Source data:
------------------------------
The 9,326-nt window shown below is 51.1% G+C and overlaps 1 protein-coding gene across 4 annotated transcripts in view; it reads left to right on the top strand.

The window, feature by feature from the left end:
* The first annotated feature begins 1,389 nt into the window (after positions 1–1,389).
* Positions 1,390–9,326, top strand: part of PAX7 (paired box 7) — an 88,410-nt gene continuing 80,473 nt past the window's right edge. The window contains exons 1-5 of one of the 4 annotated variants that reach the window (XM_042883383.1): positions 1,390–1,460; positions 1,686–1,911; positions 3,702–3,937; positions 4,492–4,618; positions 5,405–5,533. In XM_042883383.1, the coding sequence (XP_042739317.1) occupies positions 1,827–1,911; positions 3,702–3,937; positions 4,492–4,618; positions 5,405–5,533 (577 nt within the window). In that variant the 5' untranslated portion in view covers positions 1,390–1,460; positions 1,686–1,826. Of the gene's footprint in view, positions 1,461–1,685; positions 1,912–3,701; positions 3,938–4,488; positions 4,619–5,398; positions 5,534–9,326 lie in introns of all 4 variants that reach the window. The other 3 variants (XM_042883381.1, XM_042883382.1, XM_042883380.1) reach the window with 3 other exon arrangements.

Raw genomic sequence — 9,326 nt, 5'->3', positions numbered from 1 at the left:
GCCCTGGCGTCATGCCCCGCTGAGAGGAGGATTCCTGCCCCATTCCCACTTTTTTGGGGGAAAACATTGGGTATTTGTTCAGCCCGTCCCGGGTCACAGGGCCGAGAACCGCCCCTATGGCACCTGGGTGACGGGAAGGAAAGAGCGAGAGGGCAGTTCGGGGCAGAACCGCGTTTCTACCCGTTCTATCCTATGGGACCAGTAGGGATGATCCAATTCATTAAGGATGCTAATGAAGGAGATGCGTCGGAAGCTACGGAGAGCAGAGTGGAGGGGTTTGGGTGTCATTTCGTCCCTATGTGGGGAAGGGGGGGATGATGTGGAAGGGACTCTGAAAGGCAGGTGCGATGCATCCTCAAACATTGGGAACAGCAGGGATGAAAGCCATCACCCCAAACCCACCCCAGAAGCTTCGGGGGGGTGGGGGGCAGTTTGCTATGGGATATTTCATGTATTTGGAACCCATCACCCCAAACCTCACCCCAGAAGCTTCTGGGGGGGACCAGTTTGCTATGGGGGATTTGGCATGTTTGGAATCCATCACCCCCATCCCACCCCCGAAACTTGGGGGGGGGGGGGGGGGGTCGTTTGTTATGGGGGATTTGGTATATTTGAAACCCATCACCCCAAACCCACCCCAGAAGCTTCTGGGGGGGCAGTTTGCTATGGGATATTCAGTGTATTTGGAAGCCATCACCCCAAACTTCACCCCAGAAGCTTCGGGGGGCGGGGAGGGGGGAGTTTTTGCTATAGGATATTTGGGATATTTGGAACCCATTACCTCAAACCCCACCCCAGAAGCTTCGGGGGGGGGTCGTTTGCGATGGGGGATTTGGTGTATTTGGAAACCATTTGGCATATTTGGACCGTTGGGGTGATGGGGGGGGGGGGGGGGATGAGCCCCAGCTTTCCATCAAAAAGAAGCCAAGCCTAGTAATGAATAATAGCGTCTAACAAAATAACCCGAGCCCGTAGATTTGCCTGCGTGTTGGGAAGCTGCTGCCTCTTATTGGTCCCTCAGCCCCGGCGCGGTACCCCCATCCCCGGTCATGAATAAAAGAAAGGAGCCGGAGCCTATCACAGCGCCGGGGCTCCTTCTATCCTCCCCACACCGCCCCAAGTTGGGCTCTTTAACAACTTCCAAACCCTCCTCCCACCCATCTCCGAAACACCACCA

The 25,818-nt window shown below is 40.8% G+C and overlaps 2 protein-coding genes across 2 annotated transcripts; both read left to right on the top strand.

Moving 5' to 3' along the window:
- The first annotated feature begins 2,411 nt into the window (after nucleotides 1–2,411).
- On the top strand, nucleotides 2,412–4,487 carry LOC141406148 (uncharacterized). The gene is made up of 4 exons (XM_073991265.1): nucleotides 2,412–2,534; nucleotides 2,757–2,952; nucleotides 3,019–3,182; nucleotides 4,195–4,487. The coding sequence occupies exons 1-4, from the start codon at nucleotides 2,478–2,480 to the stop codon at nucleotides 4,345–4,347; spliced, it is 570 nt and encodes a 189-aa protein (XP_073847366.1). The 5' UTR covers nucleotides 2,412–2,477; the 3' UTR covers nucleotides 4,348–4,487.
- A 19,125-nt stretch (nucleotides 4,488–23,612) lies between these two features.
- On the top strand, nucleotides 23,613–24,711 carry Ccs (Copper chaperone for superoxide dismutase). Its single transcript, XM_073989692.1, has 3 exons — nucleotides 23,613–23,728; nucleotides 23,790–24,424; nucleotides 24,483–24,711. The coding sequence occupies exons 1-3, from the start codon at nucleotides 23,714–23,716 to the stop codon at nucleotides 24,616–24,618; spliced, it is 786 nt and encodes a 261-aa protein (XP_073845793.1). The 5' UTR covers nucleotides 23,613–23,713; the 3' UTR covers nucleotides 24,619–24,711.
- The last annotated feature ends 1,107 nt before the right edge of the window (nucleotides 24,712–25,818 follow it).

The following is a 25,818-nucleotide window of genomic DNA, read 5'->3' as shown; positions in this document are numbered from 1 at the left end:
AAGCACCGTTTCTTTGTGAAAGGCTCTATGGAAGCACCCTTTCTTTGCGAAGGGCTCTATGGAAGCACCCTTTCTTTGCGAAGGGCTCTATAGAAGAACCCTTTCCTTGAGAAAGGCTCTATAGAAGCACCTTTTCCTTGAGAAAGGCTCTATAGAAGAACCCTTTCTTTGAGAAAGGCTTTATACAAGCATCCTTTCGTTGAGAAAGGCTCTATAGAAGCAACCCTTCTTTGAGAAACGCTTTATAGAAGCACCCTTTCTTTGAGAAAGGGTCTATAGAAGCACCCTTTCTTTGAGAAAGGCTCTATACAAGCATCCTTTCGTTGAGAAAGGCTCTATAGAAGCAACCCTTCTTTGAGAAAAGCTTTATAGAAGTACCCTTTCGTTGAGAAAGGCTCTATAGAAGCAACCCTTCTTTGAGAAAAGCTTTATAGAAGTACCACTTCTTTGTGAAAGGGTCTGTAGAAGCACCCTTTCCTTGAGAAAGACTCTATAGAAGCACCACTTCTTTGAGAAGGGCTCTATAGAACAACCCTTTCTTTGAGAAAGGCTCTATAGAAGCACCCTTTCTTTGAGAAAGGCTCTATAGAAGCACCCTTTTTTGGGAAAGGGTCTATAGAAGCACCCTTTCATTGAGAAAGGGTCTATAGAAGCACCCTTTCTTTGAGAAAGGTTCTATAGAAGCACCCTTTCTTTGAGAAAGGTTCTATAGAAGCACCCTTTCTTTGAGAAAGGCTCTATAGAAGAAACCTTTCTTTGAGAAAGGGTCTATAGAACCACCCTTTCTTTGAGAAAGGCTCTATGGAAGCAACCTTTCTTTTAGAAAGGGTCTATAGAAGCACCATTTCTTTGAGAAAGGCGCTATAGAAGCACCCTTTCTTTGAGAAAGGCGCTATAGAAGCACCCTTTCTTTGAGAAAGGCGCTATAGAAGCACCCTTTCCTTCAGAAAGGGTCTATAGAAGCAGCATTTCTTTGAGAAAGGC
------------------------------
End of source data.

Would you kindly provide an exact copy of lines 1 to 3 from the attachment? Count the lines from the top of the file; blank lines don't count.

The 9,326-nt window shown below is 51.1% G+C and overlaps 1 protein-coding gene across 4 annotated transcripts in view; it reads left to right on the top strand.

The window, feature by feature from the left end:
* The first annotated feature begins 1,389 nt into the window (after positions 1–1,389).